A look at what’s steaming up the shelves this month.
I’m not a fan of August. It’s hot. Unrelentingly hot. The excitement of summer has worn off, but autumn is still weeks away. I spend most of August just trying to stay cool and reading. Here are a couple of books I’ve really loved so far this month.
Ashley Poston’s The Dead Romantics (Berkley) starts with an intriguing premise and delivers a charming, quirky love story.
Florence Day is a ghostwriter for a well-known romance novelist. She’s been given several deadline extensions to finish the last book in her contract, but her new editor, Ben Andor, is adamant that the book is due ASAP. After this ultimatum is delivered, Florence learns her father has died and she needs to return to her hometown.
She has the peculiar ability to see ghosts, an unwanted gift that has caused more heartache than good (especially since her family owns a funeral parlor), but she’s hopeful that she’ll see her beloved dad one last time. Instead, she encounters the ghost of Ben, whom she’s only just met.
Newly dead Ben is confused by what’s happened to him, so it’s up to Florence to guide him through the process even while she’s coping with her own grief and planning her father’s funeral. Despite the grim circumstances, there’s abundant humor and heart as Florence and Ben get to know each other. Her job writing romance fiction aside, Florence has long ago given up on finding love, in part because of her unusual talent. But here’s the recently departed Ben, making her rethink her position. There’s no denying their chemistry, but what kind of future can they possibly have when he’s dead?
Thankfully, Poston’s clever plotting delivers a satisfying happy-ever-after ending for this unlikely pair. How Florence and Ben get there makes for a fun and memorable read.
I just finished watching the brilliant “Hacks” and couldn’t wait to read Amanda Aksel’s No Funny Business (Berkley). I’m so glad I did!
Olivia Vincent’s heart belongs to comedy. Unfortunately, she’s a lawyer — a practical career choice she pursued because of her father. When she loses her job after skipping out on a client to open for comic Nick Leto, she decides it’s time to focus on her comedy goals. She has an audition in Los Angeles for a late-night TV show and an invitation to tag along with Nick on a cross-country tour. The stars are aligning, but breaking into comedy is still a daunting prospect.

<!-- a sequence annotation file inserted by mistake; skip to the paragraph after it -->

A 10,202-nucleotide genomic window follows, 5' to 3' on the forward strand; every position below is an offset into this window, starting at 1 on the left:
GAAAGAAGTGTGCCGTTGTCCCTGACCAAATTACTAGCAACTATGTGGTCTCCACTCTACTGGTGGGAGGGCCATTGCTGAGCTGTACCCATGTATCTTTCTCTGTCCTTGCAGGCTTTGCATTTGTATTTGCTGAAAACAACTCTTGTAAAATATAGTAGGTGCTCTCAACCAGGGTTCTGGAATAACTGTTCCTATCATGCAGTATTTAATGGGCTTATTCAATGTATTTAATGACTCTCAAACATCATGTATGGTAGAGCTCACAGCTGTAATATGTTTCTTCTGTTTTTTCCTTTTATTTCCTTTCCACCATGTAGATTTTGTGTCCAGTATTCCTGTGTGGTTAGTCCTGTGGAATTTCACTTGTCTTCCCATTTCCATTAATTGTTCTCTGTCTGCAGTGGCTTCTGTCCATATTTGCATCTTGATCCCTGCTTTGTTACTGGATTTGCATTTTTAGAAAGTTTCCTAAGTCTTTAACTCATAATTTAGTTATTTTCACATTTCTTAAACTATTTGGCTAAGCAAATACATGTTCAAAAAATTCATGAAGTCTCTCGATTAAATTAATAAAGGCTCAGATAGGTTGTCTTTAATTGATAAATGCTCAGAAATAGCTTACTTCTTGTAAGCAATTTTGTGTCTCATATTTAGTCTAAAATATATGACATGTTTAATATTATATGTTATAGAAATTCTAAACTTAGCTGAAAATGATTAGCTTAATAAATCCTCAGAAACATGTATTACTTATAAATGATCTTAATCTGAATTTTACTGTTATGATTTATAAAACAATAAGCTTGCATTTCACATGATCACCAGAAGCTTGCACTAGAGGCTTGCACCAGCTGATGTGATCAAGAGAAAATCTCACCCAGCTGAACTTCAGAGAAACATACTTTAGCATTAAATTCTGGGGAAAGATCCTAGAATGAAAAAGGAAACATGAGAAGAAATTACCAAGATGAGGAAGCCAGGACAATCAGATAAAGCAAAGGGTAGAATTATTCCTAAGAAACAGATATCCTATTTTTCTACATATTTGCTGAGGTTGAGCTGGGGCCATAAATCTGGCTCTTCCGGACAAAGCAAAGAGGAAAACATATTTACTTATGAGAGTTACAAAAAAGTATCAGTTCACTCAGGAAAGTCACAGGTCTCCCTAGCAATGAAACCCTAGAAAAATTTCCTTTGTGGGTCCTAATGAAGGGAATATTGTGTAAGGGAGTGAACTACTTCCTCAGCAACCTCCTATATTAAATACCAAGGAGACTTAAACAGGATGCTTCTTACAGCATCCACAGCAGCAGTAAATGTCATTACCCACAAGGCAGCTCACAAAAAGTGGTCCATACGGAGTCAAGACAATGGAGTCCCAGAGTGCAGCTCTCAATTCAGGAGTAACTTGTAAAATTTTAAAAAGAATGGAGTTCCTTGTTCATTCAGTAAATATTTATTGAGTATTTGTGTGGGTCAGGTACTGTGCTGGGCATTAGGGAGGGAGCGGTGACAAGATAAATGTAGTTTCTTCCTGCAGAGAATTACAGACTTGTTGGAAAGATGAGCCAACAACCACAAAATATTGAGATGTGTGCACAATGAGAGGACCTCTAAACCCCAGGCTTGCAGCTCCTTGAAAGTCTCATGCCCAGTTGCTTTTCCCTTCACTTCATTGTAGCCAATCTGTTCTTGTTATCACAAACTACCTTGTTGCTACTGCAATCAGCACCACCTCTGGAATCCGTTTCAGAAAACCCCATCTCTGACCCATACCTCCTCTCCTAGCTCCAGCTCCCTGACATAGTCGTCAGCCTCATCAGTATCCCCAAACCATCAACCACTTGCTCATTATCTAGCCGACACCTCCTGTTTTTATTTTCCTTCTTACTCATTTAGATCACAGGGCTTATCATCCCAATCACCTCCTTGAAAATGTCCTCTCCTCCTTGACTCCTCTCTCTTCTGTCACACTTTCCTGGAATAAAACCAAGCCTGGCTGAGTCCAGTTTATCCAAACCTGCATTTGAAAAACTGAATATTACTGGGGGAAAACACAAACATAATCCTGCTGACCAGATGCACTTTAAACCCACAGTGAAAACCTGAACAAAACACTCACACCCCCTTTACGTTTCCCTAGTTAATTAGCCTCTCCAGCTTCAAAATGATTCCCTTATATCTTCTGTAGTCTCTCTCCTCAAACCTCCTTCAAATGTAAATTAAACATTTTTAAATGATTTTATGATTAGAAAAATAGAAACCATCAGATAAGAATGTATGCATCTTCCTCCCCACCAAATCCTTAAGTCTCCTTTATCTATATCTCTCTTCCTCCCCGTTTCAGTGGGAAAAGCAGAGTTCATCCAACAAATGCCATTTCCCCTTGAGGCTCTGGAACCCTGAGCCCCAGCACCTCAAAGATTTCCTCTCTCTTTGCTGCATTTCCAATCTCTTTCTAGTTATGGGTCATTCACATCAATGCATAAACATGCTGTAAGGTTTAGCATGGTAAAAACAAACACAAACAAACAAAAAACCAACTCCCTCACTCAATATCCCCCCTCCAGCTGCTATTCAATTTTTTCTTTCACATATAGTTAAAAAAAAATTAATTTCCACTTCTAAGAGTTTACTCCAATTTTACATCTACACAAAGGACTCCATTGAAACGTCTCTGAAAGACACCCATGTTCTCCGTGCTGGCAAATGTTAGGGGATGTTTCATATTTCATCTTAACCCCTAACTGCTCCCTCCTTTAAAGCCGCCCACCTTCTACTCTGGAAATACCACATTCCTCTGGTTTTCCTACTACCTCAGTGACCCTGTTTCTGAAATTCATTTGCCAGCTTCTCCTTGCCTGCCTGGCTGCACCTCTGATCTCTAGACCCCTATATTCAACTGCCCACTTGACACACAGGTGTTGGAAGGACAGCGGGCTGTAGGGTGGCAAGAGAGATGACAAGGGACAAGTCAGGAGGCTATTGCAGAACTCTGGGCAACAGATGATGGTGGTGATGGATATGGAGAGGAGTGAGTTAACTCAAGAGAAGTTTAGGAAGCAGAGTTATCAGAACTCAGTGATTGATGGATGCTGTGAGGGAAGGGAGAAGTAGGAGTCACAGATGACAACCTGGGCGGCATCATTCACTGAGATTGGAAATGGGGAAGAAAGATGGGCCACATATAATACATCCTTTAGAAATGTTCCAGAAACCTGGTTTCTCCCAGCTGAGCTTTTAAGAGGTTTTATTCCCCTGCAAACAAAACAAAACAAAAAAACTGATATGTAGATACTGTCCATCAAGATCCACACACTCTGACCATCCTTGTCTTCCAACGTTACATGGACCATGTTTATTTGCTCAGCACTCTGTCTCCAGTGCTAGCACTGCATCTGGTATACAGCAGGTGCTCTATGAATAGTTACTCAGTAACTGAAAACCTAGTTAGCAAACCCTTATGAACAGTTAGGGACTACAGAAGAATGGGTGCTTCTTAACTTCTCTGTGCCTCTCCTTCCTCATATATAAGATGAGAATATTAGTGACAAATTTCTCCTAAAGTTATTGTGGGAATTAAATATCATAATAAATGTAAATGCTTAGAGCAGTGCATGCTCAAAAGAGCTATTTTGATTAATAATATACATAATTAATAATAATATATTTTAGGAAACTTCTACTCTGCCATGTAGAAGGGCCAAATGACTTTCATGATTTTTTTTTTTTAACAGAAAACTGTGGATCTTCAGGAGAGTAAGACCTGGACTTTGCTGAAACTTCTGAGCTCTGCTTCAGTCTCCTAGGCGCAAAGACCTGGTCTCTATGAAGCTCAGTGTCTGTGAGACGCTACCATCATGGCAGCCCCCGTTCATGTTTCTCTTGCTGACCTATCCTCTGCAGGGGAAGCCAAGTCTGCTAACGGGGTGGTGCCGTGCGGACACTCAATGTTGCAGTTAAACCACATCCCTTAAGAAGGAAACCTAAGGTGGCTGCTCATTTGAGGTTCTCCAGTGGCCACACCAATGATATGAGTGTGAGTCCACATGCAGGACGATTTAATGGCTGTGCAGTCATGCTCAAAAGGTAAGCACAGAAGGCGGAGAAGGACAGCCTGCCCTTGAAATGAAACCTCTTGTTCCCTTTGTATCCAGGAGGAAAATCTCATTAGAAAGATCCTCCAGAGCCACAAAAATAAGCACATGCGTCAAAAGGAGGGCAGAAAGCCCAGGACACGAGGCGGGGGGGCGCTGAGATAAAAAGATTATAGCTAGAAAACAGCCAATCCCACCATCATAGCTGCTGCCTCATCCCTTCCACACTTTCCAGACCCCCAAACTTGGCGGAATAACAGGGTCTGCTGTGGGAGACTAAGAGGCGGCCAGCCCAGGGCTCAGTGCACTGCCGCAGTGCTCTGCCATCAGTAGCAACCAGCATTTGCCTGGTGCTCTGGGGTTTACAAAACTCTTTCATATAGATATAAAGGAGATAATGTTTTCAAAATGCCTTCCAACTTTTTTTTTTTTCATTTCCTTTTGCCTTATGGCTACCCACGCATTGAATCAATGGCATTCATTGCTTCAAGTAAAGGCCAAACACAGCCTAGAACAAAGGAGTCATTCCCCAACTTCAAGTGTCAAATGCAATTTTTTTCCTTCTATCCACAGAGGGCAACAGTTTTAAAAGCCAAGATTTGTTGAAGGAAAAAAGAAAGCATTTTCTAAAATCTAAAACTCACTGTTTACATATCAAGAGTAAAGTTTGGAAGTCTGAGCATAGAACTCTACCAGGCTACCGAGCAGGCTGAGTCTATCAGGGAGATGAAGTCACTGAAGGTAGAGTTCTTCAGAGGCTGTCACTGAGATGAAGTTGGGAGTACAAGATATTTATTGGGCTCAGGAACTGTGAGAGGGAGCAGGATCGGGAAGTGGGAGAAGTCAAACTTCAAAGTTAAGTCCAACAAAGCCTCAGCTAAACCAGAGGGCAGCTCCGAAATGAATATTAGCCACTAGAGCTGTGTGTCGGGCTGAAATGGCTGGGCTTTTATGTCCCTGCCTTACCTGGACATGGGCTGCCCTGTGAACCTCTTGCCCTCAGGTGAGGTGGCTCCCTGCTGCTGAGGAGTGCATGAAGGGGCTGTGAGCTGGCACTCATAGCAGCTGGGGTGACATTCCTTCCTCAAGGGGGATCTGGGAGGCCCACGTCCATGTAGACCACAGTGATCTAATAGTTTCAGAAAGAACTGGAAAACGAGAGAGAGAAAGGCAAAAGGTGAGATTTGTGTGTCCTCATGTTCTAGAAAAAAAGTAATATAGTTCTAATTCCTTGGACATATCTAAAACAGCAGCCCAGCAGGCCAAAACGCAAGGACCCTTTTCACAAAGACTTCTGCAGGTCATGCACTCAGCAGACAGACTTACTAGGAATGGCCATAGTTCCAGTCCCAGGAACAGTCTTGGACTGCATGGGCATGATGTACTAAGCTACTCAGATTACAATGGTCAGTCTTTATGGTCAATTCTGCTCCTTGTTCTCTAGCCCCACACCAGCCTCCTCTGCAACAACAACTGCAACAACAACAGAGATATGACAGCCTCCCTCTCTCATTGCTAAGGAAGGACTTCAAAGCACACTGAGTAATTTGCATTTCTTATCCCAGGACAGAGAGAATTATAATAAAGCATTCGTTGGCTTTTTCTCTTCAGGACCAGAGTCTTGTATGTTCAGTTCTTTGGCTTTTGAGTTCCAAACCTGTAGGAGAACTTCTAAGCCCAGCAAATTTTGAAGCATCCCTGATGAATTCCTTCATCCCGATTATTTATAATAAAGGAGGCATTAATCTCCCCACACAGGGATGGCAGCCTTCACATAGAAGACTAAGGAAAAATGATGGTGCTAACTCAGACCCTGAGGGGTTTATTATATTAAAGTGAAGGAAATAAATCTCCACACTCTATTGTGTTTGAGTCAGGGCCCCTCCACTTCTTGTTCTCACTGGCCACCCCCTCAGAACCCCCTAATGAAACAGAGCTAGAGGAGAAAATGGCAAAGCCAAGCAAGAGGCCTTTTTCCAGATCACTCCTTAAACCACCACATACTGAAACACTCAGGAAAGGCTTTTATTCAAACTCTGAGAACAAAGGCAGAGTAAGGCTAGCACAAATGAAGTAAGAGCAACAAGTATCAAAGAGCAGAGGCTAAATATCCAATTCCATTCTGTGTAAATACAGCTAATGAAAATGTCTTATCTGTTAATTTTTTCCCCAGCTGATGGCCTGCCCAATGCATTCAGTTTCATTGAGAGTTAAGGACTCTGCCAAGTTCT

It turns out, life on the road isn’t glam; it’s staying in sketchy motels and performing in smoky dives. The further Olivia gets from her boring but stable old life, the more she questions whether she has what it takes to make it in comedy. Nick provides loads of support (as well as an endless stream of classic rock), and there’s plenty of laughs both on and off the stage as the pair bond over their shared adventure. There’s also some very real chemistry stirring between starry-eyed Olivia and been-there-done-that Nick, even if Olivia is determined there will be no “funny business” on the road to her dream.
Nick is a likable if jaded character who is a perfect match for Olivia. He has his share of baggage, but comedy is in his blood — just like it’s in Olivia’s. They understand each other in a way no one else can. Aksel infuses her story with lots of behind-the-scenes details that make No Funny Business a summer standout — or is that a stand-up? In either case, it’s a winner.
Kristina Wright lives in Virginia with her husband, their two sons, a dog, a cat, and a parrot. She’s a regular contributor at BookBub and a lifelong fan of romance fiction. Find her on Twitter at @kristinawright or on Bookshop, where she features other book recommendations.